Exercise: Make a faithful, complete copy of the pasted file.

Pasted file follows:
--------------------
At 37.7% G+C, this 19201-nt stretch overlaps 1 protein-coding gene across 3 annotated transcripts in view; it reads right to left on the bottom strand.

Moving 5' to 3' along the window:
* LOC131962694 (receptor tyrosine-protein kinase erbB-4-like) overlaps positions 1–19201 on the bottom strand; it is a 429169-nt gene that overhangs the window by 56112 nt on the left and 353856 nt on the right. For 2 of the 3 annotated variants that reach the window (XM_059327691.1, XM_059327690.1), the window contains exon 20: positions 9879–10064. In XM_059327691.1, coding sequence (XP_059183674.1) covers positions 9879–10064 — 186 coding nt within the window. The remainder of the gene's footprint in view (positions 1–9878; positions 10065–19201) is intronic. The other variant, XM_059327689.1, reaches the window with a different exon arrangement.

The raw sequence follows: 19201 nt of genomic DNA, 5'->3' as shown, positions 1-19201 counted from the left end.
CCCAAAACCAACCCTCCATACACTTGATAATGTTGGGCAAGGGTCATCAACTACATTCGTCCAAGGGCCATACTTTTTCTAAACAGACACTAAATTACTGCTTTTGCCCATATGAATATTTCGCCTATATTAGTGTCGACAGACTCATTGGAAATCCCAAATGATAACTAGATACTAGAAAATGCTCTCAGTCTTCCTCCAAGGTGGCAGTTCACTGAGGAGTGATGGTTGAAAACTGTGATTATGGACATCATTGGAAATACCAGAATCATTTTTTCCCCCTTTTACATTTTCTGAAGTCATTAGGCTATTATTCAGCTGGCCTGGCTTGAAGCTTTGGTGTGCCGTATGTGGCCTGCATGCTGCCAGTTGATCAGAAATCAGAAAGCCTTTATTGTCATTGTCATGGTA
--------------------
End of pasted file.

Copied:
At 37.7% G+C, this 19201-nt stretch overlaps 1 protein-coding gene across 3 annotated transcripts in view; it reads right to left on the bottom strand.

Moving 5' to 3' along the window:
* LOC131962694 (receptor tyrosine-protein kinase erbB-4-like) overlaps positions 1–19201 on the bottom strand; it is a 429169-nt gene that overhangs the window by 56112 nt on the left and 353856 nt on the right. For 2 of the 3 annotated variants that reach the window (XM_059327691.1, XM_059327690.1), the window contains exon 20: positions 9879–10064. In XM_059327691.1, coding sequence (XP_059183674.1) covers positions 9879–10064 — 186 coding nt within the window. The remainder of the gene's footprint in view (positions 1–9878; positions 10065–19201) is intronic. The other variant, XM_059327689.1, reaches the window with a different exon arrangement.

The raw sequence follows: 19201 nt of genomic DNA, 5'->3' as shown, positions 1-19201 counted from the left end.
CCCAAAACCAACCCTCCATACACTTGATAATGTTGGGCAAGGGTCATCAACTACATTCGTCCAAGGGCCATACTTTTTCTAAACAGACACTAAATTACTGCTTTTGCCCATATGAATATTTCGCCTATATTAGTGTCGACAGACTCATTGGAAATCCCAAATGATAACTAGATACTAGAAAATGCTCTCAGTCTTCCTCCAAGGTGGCAGTTCACTGAGGAGTGATGGTTGAAAACTGTGATTATGGACATCATTGGAAATACCAGAATCATTTTTTCCCCCTTTTACATTTTCTGAAGTCATTAGGCTATTATTCAGCTGGCCTGGCTTGAAGCTTTGGTGTGCCGTATGTGGCCTGCATGCTGCCAGTTGATCAGAAATCAGAAAGCCTTTATTGTCATTGTCATGGTA